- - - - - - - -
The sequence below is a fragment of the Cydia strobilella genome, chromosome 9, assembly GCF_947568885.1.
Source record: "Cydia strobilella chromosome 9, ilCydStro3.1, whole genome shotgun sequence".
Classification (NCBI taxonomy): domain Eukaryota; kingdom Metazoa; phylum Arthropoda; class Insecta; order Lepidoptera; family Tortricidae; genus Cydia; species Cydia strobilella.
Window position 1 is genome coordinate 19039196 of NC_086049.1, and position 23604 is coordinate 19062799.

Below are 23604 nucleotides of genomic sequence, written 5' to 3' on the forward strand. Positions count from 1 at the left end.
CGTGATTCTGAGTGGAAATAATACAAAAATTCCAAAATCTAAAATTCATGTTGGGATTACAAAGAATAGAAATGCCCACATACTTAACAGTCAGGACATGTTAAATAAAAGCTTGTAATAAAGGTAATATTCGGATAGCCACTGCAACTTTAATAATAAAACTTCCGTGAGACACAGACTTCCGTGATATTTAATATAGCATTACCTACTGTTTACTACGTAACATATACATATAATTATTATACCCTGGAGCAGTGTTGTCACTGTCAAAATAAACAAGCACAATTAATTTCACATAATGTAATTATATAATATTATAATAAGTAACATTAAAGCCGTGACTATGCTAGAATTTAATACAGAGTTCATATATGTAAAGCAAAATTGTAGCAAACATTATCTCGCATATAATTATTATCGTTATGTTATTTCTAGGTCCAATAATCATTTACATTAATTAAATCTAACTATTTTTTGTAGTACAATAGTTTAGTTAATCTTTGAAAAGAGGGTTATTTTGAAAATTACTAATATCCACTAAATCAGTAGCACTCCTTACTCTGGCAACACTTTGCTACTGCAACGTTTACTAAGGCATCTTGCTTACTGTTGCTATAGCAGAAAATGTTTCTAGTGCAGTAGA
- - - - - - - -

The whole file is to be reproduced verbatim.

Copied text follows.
The sequence below is a fragment of the Cydia strobilella genome, chromosome 9, assembly GCF_947568885.1.
Source record: "Cydia strobilella chromosome 9, ilCydStro3.1, whole genome shotgun sequence".
Classification (NCBI taxonomy): domain Eukaryota; kingdom Metazoa; phylum Arthropoda; class Insecta; order Lepidoptera; family Tortricidae; genus Cydia; species Cydia strobilella.
Window position 1 is genome coordinate 19039196 of NC_086049.1, and position 23604 is coordinate 19062799.

Below are 23604 nucleotides of genomic sequence, written 5' to 3' on the forward strand. Positions count from 1 at the left end.
CGTGATTCTGAGTGGAAATAATACAAAAATTCCAAAATCTAAAATTCATGTTGGGATTACAAAGAATAGAAATGCCCACATACTTAACAGTCAGGACATGTTAAATAAAAGCTTGTAATAAAGGTAATATTCGGATAGCCACTGCAACTTTAATAATAAAACTTCCGTGAGACACAGACTTCCGTGATATTTAATATAGCATTACCTACTGTTTACTACGTAACATATACATATAATTATTATACCCTGGAGCAGTGTTGTCACTGTCAAAATAAACAAGCACAATTAATTTCACATAATGTAATTATATAATATTATAATAAGTAACATTAAAGCCGTGACTATGCTAGAATTTAATACAGAGTTCATATATGTAAAGCAAAATTGTAGCAAACATTATCTCGCATATAATTATTATCGTTATGTTATTTCTAGGTCCAATAATCATTTACATTAATTAAATCTAACTATTTTTTGTAGTACAATAGTTTAGTTAATCTTTGAAAAGAGGGTTATTTTGAAAATTACTAATATCCACTAAATCAGTAGCACTCCTTACTCTGGCAACACTTTGCTACTGCAACGTTTACTAAGGCATCTTGCTTACTGTTGCTATAGCAGAAAATGTTTCTAGTGCAGTAGA